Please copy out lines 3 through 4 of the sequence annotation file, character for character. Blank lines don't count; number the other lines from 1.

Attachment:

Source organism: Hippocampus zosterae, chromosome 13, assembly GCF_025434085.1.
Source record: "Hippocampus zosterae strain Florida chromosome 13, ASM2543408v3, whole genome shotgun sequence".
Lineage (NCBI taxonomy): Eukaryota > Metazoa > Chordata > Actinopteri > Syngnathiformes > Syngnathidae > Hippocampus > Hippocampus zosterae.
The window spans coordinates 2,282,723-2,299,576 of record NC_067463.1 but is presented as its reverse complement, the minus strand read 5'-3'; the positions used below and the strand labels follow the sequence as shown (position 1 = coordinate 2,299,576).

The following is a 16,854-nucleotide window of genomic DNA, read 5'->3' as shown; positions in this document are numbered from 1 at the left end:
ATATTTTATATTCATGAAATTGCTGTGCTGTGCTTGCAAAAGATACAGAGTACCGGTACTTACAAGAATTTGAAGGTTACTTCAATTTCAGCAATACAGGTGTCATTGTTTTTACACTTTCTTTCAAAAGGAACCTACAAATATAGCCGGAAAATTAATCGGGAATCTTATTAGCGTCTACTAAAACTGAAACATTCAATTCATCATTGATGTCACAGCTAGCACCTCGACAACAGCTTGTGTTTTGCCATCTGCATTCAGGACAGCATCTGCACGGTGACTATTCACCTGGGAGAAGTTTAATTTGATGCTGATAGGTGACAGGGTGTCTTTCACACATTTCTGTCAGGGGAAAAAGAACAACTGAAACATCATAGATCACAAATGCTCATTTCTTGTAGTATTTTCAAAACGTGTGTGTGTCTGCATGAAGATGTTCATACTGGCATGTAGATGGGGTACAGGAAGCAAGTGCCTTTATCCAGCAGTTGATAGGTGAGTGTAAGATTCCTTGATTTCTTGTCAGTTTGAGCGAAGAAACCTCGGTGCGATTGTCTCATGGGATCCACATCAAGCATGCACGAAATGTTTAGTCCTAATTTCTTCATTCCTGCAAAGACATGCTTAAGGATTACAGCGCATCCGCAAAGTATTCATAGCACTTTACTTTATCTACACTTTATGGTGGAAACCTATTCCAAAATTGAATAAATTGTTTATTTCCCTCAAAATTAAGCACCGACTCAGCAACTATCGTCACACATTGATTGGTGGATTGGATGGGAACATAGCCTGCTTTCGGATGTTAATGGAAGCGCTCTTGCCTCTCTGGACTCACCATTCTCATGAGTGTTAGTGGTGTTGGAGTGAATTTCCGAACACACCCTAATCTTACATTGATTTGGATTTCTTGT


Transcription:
Lineage (NCBI taxonomy): Eukaryota > Metazoa > Chordata > Actinopteri > Syngnathiformes > Syngnathidae > Hippocampus > Hippocampus zosterae.
The window spans coordinates 2,282,723-2,299,576 of record NC_067463.1 but is presented as its reverse complement, the minus strand read 5'-3'; the positions used below and the strand labels follow the sequence as shown (position 1 = coordinate 2,299,576).